An in-training section that highlights teachers and coaches with top tips on how to improve. A career-focused segment highlighting insights into the opportunities that dance can bring as well as essays from the biggest dance stars and conversations and discussions on timely issues.
Dance Spirit Magazine is the little sibling of Dance Magazine. It caters for the young adult and teen dancer, but that is not a totally accurate description of the magazine which basically has a more upbeat and modern vibe to it, compared to Dance Magazine.
Dance Spirit features a larger variety of dance styles, the latest trends, alternative choreography and has a much more contemporary feel to its articles compared to Dance Magazine. It is filled with photos of the coolest dancers as well as tips, training and advice. It includes a letter written by star dancers to their teenage selves sharing their knowledge with readers, a Dear Katie column where Kathryn Morgan, a Miami Ballet Soloist answers questions.
A series called ‘Off the Record’ tells the stories of dancers, ‘Body Buzz’ is where all things health-related can be found. ‘Spotlight’ addresses technique and training advice, ‘College Corner’ spills everything you need to know about dancing at college.
A ‘You Should Know’ section highlights up and coming artists, projects and companies and a segment called ‘Plus’ that details competition advice and information. The biggest difference between Dance Magazine and Dance Spirit is that it is a quarterly publication rather than monthly like Dance Magazine!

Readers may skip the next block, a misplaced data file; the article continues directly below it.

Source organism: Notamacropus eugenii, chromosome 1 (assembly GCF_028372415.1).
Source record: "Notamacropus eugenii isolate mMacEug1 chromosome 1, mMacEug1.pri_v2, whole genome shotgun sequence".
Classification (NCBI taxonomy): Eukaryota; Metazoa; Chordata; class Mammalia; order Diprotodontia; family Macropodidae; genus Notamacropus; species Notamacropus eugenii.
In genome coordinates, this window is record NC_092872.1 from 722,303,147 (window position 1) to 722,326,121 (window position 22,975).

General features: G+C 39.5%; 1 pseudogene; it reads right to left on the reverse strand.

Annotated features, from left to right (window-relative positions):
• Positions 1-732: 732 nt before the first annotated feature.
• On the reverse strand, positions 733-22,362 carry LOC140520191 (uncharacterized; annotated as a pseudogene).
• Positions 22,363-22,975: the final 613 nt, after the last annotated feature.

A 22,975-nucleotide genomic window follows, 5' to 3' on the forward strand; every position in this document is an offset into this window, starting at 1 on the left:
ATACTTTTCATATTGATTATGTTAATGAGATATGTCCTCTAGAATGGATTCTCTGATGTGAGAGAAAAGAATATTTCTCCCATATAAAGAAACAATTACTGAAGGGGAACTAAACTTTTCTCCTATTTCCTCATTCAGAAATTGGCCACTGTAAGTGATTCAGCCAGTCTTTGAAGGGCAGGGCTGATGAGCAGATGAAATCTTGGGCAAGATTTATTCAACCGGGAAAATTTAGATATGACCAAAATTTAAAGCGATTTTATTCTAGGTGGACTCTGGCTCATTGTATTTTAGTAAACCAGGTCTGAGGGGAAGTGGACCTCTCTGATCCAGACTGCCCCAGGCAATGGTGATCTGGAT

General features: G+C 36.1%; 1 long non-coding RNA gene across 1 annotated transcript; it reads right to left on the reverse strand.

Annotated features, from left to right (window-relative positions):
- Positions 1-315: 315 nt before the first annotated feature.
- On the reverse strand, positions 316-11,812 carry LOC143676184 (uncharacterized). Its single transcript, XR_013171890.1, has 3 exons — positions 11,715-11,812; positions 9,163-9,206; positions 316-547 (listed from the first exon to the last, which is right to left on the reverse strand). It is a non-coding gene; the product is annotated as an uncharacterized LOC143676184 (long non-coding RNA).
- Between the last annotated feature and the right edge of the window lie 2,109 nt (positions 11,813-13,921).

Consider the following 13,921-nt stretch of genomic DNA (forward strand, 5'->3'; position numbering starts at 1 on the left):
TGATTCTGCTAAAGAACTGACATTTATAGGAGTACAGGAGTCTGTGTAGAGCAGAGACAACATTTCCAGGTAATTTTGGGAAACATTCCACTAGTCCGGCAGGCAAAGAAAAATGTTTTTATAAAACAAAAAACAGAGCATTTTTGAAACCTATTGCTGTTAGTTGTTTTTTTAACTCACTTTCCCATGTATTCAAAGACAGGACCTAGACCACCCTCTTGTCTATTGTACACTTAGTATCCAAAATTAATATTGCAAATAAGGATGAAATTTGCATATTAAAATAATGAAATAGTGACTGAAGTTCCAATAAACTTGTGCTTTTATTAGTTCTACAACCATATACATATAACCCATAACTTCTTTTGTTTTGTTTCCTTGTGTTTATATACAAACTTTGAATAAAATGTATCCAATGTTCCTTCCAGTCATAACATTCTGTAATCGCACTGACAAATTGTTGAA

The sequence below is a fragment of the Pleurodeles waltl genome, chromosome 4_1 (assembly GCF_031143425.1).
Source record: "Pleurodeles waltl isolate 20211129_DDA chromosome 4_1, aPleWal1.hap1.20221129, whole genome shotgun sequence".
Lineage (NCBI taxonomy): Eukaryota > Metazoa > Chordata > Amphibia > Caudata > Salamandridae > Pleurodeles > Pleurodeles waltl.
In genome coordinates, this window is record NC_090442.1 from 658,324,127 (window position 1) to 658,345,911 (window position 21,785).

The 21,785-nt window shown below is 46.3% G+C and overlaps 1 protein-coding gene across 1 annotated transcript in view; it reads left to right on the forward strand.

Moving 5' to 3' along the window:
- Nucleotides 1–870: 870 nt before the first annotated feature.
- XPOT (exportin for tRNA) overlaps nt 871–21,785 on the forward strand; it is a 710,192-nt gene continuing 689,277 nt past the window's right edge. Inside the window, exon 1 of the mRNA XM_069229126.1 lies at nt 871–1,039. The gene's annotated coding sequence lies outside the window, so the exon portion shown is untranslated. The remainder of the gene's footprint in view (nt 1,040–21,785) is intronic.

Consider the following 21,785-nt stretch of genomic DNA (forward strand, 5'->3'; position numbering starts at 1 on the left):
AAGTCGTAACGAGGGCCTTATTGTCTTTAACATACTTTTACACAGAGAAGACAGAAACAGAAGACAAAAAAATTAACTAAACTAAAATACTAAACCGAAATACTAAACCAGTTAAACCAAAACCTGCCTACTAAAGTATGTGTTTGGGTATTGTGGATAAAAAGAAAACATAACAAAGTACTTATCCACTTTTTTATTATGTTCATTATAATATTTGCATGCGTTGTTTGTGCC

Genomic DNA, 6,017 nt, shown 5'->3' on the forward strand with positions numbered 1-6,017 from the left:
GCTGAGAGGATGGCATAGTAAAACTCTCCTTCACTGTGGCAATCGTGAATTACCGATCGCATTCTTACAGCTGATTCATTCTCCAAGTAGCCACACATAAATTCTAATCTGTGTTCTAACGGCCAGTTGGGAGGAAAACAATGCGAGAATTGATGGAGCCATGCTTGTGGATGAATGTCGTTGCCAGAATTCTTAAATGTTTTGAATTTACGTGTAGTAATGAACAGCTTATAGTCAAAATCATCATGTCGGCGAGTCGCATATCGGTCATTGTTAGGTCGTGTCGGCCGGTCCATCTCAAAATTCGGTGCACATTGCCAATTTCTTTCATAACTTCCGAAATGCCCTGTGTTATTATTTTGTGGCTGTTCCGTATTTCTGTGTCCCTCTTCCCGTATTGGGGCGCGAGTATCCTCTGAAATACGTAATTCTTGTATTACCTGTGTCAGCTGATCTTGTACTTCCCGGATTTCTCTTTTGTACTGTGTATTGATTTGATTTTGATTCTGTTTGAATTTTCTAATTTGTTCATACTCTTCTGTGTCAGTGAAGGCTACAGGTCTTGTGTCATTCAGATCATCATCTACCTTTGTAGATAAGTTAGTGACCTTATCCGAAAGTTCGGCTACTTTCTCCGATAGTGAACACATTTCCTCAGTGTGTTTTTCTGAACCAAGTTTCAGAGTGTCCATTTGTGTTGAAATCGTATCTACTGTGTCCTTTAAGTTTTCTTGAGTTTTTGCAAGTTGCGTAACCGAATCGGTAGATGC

Dance Teacher is a magazine, published every two months that focuses on issues dance teachers and studio owners face. It spotlights teacher stories and provides information on training, trends, current issues, and advice on operating and owning a dance studio.
Specifically, it has pages where experts answer questions, and master teachers demonstrate their knowledge, strategies, and tools are discussed and theory and practice are looked at. There is also a section with a round-up of essential dance news. A subscription would be a great idea for your dance teacher or someone you know who is thinking or wanting to become a teacher.
Pointe is another member of Dance Magazine family, focused on professional ballet dancer, providing valuable training and career advice for students and young professionals. Releasing four times a year, Pointe covers international news on company debuts, competition results and so on.